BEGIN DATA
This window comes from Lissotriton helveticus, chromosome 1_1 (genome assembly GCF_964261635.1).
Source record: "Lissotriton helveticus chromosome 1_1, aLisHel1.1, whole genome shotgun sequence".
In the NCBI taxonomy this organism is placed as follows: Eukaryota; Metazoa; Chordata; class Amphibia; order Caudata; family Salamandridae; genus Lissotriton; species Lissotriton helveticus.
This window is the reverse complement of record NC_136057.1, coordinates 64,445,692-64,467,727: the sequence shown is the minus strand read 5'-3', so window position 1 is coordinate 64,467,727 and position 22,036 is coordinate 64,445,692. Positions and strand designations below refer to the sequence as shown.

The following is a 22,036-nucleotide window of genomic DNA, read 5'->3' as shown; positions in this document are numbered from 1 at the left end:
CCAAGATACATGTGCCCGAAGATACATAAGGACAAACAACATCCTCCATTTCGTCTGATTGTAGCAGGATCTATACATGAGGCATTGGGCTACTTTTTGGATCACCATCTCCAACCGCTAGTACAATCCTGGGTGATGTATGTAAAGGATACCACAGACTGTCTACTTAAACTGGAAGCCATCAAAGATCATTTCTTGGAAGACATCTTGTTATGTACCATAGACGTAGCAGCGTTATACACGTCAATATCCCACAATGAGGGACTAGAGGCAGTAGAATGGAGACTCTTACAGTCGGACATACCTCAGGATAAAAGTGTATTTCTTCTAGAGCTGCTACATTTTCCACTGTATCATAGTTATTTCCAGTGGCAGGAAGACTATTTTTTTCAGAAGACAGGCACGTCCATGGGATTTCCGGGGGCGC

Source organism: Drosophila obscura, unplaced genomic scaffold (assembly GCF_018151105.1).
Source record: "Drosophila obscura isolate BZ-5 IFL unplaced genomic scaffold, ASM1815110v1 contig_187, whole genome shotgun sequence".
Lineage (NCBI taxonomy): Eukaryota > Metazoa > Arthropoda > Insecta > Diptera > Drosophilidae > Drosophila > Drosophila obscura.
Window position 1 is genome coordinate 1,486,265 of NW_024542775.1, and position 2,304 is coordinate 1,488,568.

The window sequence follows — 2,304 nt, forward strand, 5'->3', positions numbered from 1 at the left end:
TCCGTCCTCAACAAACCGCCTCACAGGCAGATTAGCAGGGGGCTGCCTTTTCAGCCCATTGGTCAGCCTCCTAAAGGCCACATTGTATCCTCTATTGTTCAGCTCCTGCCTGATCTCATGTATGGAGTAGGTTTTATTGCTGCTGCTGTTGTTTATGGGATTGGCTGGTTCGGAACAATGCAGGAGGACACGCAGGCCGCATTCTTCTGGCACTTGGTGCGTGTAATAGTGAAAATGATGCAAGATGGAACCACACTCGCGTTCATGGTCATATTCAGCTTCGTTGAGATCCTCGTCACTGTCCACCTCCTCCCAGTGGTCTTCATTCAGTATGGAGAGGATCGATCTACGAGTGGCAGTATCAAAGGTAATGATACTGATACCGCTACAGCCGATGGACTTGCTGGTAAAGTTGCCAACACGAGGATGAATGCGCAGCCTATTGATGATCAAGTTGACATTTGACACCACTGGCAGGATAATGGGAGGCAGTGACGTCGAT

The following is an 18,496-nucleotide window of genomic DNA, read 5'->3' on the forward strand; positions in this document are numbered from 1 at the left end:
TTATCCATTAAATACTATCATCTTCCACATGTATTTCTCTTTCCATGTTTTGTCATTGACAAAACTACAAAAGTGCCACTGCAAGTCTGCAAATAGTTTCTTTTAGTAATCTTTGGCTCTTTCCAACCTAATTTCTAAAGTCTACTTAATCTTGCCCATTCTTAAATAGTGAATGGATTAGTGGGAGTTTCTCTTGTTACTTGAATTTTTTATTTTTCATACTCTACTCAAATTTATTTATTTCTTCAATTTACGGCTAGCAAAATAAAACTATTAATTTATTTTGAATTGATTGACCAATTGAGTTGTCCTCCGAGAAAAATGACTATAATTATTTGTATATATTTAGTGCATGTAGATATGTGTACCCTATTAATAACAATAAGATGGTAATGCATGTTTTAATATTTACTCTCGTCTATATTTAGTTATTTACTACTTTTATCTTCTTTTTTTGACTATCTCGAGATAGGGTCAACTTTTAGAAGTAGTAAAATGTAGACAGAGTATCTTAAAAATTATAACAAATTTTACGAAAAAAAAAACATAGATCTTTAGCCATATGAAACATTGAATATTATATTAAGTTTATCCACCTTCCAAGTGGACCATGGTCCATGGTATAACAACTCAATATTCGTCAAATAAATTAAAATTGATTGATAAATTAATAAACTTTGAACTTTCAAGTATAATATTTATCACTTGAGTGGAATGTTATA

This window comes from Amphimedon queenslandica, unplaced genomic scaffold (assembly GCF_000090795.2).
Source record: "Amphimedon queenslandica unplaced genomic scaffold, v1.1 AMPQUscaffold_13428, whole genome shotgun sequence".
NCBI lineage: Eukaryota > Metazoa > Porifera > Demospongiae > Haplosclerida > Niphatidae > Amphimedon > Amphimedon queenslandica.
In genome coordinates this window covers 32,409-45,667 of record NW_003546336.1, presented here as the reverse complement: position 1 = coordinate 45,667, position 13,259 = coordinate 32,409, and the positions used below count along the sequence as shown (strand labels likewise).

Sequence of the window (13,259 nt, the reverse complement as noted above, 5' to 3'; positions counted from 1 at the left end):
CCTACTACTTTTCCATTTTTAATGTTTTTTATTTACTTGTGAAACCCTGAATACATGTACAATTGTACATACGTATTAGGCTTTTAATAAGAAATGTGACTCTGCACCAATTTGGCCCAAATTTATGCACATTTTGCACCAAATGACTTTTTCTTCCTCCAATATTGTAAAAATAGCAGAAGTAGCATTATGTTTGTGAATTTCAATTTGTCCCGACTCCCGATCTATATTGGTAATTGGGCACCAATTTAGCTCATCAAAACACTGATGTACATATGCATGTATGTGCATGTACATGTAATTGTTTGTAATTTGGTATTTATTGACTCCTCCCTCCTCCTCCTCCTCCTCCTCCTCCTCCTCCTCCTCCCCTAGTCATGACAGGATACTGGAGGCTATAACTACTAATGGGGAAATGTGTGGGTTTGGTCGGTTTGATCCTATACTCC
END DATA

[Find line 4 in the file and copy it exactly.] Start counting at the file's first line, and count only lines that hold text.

This window is the reverse complement of record NC_136057.1, coordinates 64,445,692-64,467,727: the sequence shown is the minus strand read 5'-3', so window position 1 is coordinate 64,467,727 and position 22,036 is coordinate 64,445,692. Positions and strand designations below refer to the sequence as shown.